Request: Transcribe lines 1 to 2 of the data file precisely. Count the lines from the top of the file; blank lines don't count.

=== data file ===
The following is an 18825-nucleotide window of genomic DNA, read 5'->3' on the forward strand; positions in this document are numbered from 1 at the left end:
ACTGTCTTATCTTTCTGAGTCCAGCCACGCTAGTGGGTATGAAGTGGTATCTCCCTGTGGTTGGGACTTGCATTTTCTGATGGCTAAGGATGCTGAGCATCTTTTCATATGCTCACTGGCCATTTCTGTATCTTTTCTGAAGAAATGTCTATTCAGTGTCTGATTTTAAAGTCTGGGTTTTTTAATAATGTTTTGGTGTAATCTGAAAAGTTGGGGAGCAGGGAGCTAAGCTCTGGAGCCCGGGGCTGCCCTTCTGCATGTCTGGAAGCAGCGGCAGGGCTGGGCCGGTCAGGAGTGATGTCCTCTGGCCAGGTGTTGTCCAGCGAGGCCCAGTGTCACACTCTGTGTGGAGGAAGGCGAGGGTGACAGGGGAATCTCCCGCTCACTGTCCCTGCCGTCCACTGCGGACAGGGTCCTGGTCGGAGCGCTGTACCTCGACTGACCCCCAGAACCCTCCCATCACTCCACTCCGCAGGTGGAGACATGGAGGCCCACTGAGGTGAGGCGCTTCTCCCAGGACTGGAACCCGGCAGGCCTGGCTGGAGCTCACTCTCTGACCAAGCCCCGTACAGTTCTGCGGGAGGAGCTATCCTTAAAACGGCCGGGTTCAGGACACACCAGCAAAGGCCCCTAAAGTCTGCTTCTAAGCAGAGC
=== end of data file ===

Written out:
The following is an 18825-nucleotide window of genomic DNA, read 5'->3' on the forward strand; positions in this document are numbered from 1 at the left end:
ACTGTCTTATCTTTCTGAGTCCAGCCACGCTAGTGGGTATGAAGTGGTATCTCCCTGTGGTTGGGACTTGCATTTTCTGATGGCTAAGGATGCTGAGCATCTTTTCATATGCTCACTGGCCATTTCTGTATCTTTTCTGAAGAAATGTCTATTCAGTGTCTGATTTTAAAGTCTGGGTTTTTTAATAATGTTTTGGTGTAATCTGAAAAGTTGGGGAGCAGGGAGCTAAGCTCTGGAGCCCGGGGCTGCCCTTCTGCATGTCTGGAAGCAGCGGCAGGGCTGGGCCGGTCAGGAGTGATGTCCTCTGGCCAGGTGTTGTCCAGCGAGGCCCAGTGTCACACTCTGTGTGGAGGAAGGCGAGGGTGACAGGGGAATCTCCCGCTCACTGTCCCTGCCGTCCACTGCGGACAGGGTCCTGGTCGGAGCGCTGTACCTCGACTGACCCCCAGAACCCTCCCATCACTCCACTCCGCAGGTGGAGACATGGAGGCCCACTGAGGTGAGGCGCTTCTCCCAGGACTGGAACCCGGCAGGCCTGGCTGGAGCTCACTCTCTGACCAAGCCCCGTACAGTTCTGCGGGAGGAGCTATCCTTAAAACGGCCGGGTTCAGGACACACCAGCAAAGGCCCCTAAAGTCTGCTTCTAAGCAGAGC